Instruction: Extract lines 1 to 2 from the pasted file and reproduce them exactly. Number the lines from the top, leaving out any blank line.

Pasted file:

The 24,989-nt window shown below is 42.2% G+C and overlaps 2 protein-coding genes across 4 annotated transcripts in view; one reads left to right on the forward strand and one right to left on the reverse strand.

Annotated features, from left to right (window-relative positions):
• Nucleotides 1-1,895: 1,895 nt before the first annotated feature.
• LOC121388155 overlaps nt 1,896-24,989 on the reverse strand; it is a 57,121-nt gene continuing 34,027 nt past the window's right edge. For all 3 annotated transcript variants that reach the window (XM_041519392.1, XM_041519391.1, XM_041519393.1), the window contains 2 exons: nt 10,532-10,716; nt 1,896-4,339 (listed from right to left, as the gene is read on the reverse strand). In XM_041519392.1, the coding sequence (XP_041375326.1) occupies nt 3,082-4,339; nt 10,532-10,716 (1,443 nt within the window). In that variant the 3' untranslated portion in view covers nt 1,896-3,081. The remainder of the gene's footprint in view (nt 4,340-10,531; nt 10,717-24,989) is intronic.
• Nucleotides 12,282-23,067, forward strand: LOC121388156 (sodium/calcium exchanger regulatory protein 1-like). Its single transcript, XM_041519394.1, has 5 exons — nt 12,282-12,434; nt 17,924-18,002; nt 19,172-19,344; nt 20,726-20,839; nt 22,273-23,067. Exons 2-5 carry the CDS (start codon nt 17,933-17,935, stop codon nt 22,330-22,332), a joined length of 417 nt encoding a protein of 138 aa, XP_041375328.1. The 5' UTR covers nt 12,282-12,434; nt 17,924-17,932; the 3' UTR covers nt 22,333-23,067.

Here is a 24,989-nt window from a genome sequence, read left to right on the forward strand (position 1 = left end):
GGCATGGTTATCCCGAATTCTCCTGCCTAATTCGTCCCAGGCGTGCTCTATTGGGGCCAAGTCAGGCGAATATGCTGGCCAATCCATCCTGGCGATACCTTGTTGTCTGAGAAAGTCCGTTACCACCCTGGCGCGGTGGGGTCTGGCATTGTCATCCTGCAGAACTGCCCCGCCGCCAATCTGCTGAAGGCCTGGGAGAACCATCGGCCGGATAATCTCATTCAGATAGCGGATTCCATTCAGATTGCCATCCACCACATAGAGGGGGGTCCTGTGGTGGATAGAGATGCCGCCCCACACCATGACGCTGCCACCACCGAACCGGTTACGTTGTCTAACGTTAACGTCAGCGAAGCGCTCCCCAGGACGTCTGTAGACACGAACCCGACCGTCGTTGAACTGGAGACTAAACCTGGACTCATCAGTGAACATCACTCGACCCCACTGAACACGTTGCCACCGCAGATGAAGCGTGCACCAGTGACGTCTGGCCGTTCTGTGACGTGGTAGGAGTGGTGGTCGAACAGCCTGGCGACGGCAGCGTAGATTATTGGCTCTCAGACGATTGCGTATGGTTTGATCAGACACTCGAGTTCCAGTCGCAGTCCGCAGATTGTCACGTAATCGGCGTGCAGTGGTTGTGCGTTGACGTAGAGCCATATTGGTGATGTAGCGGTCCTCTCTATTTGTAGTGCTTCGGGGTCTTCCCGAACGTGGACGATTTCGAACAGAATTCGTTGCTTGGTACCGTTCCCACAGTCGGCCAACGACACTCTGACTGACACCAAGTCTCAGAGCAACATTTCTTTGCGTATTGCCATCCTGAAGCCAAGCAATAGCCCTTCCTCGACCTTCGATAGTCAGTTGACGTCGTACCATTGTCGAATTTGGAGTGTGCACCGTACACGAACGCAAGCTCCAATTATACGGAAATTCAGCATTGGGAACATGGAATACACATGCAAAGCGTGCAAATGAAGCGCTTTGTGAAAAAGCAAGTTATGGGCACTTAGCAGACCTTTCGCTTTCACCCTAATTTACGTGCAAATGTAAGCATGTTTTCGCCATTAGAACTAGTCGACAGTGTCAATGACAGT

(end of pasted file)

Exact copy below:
The 24,989-nt window shown below is 42.2% G+C and overlaps 2 protein-coding genes across 4 annotated transcripts in view; one reads left to right on the forward strand and one right to left on the reverse strand.

Annotated features, from left to right (window-relative positions):